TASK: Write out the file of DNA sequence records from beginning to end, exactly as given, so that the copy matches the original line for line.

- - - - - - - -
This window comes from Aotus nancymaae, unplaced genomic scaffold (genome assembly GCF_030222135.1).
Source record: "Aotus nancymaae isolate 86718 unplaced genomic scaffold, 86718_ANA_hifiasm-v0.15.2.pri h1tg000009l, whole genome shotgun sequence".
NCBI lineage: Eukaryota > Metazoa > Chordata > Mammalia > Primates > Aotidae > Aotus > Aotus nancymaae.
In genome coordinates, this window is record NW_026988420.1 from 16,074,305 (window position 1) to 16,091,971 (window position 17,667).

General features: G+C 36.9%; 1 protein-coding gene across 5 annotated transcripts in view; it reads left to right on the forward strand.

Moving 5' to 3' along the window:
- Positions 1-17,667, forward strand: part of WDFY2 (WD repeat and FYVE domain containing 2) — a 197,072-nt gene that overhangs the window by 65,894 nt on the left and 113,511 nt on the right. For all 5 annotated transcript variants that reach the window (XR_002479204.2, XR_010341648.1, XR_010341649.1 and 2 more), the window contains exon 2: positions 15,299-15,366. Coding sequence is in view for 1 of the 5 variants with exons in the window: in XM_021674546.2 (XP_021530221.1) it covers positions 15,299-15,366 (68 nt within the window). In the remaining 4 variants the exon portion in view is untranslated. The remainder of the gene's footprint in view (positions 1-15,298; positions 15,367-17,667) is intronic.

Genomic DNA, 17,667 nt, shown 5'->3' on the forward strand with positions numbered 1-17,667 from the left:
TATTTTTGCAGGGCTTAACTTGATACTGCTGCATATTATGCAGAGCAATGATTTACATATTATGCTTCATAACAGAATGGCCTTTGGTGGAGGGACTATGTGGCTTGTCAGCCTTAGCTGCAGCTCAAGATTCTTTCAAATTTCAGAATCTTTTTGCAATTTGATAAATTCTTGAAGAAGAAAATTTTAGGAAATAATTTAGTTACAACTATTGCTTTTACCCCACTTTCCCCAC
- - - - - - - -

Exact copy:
This window comes from Aotus nancymaae, unplaced genomic scaffold (genome assembly GCF_030222135.1).
Source record: "Aotus nancymaae isolate 86718 unplaced genomic scaffold, 86718_ANA_hifiasm-v0.15.2.pri h1tg000009l, whole genome shotgun sequence".
NCBI lineage: Eukaryota > Metazoa > Chordata > Mammalia > Primates > Aotidae > Aotus > Aotus nancymaae.
In genome coordinates, this window is record NW_026988420.1 from 16,074,305 (window position 1) to 16,091,971 (window position 17,667).

General features: G+C 36.9%; 1 protein-coding gene across 5 annotated transcripts in view; it reads left to right on the forward strand.

Moving 5' to 3' along the window:
- Positions 1-17,667, forward strand: part of WDFY2 (WD repeat and FYVE domain containing 2) — a 197,072-nt gene that overhangs the window by 65,894 nt on the left and 113,511 nt on the right. For all 5 annotated transcript variants that reach the window (XR_002479204.2, XR_010341648.1, XR_010341649.1 and 2 more), the window contains exon 2: positions 15,299-15,366. Coding sequence is in view for 1 of the 5 variants with exons in the window: in XM_021674546.2 (XP_021530221.1) it covers positions 15,299-15,366 (68 nt within the window). In the remaining 4 variants the exon portion in view is untranslated. The remainder of the gene's footprint in view (positions 1-15,298; positions 15,367-17,667) is intronic.

Genomic DNA, 17,667 nt, shown 5'->3' on the forward strand with positions numbered 1-17,667 from the left:
TATTTTTGCAGGGCTTAACTTGATACTGCTGCATATTATGCAGAGCAATGATTTACATATTATGCTTCATAACAGAATGGCCTTTGGTGGAGGGACTATGTGGCTTGTCAGCCTTAGCTGCAGCTCAAGATTCTTTCAAATTTCAGAATCTTTTTGCAATTTGATAAATTCTTGAAGAAGAAAATTTTAGGAAATAATTTAGTTACAACTATTGCTTTTACCCCACTTTCCCCAC